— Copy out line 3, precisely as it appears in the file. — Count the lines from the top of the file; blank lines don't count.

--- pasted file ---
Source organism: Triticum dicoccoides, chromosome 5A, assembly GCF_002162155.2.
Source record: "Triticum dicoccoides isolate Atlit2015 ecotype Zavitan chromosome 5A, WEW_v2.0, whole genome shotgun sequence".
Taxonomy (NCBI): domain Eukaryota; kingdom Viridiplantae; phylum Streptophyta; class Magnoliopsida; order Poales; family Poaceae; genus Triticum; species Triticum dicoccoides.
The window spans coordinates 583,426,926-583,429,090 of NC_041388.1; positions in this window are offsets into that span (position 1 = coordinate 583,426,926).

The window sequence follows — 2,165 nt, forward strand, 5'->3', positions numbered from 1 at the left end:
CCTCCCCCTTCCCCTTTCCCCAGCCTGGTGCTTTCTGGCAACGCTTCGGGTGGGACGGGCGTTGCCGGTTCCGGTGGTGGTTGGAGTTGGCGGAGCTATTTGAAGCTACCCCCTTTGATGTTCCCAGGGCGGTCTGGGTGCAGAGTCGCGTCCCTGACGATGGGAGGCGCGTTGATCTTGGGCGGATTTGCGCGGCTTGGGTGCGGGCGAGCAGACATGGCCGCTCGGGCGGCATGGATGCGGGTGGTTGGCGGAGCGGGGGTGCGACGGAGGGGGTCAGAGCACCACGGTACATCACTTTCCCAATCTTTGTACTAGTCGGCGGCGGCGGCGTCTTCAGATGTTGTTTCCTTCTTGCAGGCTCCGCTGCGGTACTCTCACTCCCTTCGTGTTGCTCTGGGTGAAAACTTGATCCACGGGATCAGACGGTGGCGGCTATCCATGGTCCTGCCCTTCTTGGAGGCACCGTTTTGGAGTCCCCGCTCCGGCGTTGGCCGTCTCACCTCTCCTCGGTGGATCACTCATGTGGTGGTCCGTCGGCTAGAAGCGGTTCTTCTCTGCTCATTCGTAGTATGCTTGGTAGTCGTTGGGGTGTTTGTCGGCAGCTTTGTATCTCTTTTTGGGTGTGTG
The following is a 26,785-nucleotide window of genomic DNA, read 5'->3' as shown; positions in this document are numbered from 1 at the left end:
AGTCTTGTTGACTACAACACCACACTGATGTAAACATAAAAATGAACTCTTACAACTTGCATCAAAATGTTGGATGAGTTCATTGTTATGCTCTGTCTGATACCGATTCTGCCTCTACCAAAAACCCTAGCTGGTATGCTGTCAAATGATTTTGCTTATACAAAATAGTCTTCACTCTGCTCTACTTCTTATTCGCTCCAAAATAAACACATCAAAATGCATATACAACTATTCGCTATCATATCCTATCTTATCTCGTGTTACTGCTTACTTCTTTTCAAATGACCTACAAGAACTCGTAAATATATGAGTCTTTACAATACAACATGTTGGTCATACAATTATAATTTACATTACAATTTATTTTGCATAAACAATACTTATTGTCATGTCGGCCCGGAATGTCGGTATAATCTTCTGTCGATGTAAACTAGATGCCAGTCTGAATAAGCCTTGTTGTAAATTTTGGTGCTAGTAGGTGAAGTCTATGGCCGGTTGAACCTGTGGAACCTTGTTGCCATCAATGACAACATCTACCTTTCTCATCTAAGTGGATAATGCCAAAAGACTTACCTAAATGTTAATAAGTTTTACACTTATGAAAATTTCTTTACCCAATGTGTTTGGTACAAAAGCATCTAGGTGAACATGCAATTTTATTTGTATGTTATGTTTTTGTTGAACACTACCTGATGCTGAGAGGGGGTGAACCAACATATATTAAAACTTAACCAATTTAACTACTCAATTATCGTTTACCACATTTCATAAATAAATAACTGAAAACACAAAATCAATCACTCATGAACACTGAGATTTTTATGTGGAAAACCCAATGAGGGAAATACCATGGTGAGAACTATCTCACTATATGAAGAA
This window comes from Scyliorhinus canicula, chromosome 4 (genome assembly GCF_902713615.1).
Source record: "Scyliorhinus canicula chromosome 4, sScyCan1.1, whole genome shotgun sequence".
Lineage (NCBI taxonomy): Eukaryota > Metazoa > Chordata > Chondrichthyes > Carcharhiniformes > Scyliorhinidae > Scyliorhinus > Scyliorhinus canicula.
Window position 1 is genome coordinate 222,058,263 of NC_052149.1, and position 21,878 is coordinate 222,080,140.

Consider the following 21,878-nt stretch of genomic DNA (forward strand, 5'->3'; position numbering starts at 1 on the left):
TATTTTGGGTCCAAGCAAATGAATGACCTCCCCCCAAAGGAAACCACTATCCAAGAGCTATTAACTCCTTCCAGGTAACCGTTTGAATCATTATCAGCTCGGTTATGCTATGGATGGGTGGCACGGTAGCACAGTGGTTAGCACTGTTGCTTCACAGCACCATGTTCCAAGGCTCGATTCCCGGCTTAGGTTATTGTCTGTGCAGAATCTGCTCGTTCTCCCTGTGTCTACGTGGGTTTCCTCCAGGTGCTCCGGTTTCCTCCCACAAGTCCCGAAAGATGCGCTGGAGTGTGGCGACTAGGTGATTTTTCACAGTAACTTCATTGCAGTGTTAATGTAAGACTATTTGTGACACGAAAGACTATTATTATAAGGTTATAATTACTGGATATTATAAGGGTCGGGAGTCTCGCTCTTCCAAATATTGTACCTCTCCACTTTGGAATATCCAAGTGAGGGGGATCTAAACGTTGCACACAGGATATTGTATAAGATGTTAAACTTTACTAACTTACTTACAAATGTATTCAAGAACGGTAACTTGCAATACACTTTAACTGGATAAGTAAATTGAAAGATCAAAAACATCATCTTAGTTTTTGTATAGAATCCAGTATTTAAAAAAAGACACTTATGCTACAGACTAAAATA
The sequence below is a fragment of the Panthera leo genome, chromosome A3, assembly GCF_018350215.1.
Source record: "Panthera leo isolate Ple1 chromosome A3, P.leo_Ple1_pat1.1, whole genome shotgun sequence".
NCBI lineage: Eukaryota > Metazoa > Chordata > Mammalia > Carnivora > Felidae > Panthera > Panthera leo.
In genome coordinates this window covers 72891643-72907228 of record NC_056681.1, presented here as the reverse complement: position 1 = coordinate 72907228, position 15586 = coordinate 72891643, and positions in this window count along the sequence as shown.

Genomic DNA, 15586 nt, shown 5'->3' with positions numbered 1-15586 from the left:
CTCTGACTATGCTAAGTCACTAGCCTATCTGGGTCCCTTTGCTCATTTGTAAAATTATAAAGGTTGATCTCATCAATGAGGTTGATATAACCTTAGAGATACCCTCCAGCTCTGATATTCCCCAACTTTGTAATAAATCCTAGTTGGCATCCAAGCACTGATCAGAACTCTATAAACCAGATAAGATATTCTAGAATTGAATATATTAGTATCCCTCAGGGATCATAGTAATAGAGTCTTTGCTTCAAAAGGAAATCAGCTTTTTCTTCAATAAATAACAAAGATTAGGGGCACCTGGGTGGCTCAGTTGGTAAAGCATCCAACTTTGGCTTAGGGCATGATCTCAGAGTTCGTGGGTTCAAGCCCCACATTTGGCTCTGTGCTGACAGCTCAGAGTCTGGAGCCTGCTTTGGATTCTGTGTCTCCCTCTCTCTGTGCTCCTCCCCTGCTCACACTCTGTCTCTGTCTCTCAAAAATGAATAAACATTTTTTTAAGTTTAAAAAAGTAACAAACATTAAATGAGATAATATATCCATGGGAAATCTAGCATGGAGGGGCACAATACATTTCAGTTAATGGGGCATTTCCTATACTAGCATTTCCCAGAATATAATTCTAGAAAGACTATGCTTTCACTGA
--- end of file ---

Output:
Taxonomy (NCBI): domain Eukaryota; kingdom Viridiplantae; phylum Streptophyta; class Magnoliopsida; order Poales; family Poaceae; genus Triticum; species Triticum dicoccoides.